Usually, yes, if you mean "gross domestic product". The only way I can make sense out of the statement is if it means my personal balance sheet. I believe "οικο" derives from the ancient Greek word for "home". So if I can save on buying a loaf of bread, it's good for home economics.
Yes, to all of you who have commented on the accuracy of this sentence let me just reply that in our efforts to create a course of correct Greek on a wide variety of topic there have been cases where the facts are inaccurate. We are not experts in all fields and would, therefore, appreciated your feedback to help correct them. So, instead of telling us how the bank makes money show us how we can use the requisite vocabulary and grammar to make correct sentences to help Greek learners.
Counterpoint (since it's December): http://timharford.com/2015/12/in-praise-of-scrooge/
I disagree with this. It would be more difficult for sure but I think it is a big loss of connection with the ancient Greek. And many people thought so, the first time the bible was published in dimotiki there were riots. Also, the church still uses the old diacritics, so still it is useful. I believe we can still have a debate about the impact of the 1982 law.
My comment was not meant to be about style or a better/best translation, but just about the grammar of Saving help the economy. I had already reported it twice, and finally decided to use a comment, hoping that you might see it.
As for the translation of αποταμίευση etc, other people have commented on similar sentences before. One that comes to mind is the comment thread of the sentence The savings are interesting/Η αποταμίευση είναι ενδιαφέρουσα where the words κατάθεση and deposit are brought up. Anyway, I'm no expert in Greek or English, but it seems to me that your present translation Saving money helps the economy is probably as good as it gets. [My own favorite is of course Hoarding money helps the economy, but I realize that it's not a very precise translation. :-D]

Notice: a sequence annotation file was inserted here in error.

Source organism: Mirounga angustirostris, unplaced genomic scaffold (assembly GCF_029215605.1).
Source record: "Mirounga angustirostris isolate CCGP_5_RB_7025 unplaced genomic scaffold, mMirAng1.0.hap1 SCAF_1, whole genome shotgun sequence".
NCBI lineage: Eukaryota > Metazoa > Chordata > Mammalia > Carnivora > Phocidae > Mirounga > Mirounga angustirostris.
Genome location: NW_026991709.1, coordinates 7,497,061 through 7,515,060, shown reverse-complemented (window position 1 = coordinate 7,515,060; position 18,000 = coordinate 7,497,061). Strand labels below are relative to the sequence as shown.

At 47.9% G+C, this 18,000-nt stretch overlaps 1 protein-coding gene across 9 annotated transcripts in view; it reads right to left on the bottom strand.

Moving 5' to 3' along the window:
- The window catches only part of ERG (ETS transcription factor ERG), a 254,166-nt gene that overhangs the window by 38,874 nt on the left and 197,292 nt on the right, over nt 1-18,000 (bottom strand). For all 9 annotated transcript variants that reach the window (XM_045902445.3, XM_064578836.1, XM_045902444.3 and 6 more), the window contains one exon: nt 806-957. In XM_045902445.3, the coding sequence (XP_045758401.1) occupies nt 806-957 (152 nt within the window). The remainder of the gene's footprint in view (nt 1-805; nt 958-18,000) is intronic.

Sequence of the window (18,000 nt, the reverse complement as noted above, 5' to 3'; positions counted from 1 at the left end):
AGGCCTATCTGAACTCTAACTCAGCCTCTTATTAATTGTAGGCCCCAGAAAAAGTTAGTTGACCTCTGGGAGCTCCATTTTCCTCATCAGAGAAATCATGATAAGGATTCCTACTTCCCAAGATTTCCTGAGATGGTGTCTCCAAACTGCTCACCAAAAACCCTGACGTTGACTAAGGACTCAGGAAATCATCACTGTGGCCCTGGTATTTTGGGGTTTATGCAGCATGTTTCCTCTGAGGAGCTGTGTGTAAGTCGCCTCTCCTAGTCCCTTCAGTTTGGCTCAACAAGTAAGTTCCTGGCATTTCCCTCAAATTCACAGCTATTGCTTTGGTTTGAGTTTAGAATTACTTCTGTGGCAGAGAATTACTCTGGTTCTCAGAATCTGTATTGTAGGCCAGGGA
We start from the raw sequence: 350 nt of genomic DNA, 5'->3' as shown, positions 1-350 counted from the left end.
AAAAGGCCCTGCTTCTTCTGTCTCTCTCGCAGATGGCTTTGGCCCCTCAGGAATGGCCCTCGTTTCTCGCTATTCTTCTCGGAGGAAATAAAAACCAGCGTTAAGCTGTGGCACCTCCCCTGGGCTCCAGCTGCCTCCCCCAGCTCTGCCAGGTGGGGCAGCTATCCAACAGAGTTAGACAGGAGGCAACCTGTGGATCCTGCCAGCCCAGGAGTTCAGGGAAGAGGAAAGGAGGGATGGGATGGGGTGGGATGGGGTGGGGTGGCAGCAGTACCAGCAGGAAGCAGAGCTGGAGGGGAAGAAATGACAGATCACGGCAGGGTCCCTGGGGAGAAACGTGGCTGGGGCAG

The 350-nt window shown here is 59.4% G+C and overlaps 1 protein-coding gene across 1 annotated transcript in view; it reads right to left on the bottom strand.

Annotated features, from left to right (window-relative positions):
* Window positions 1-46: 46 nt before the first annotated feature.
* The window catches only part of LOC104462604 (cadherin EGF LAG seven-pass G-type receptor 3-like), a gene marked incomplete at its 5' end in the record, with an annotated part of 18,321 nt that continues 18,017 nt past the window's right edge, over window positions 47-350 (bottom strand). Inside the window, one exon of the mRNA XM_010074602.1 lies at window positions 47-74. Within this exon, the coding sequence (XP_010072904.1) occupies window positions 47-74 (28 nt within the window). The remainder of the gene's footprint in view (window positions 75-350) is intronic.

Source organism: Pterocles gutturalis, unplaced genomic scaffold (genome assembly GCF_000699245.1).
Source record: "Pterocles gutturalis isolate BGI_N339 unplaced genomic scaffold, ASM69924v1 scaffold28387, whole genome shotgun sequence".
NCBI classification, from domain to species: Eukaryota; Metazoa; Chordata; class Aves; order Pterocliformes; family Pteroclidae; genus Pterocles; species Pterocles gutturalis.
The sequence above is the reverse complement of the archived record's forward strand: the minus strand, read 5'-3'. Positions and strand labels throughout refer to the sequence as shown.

Yes, the translation here is awkward but that often happens. A fine sentence in one language doesn't translate smoothly into another.
Avoiding these issues might, however, result in restricting what we could offer learners to only those sentences that sounded good in translation. That would be a disservice to learners. So, we'll do our best to make translations as smooth and comprehensible as possible without losing the necessary Greek.
Our thanks to all of you who have put forward ideas they help us tremendously.
"Thrift helps the economy" is not currently accepted. This seems like a legitimate translation (even if it's not actually true), as long a "αποταμίευση" means saving money in both senses - ie the sense of avoiding extravagance as well as the sense of putting money away for later.
However jaye16 says here that the word means saving in the bank - is it limited to that sense?
We've decided it's better not to accept it (for now, at least). The rationale behind this is that "αποταμίευση" (ταμείο=cash register/cash desk/treasury/fund etc) focuses on putting money away, whereas "εξοικονόμηση" focuses more on not spending it. I'll leave my comments here and delete them if something changes.
Ah - I see. I initially ticked the "my answer should be accepted" box, but then began to wonder when I read the comments on this page. Subtle differences. I'll add "εξοικονόμηση" to my vocabulary lists.
I also hadn't clocked that "αποταμίευση" derives from "ταμείο", altho it is obvious now you point it out.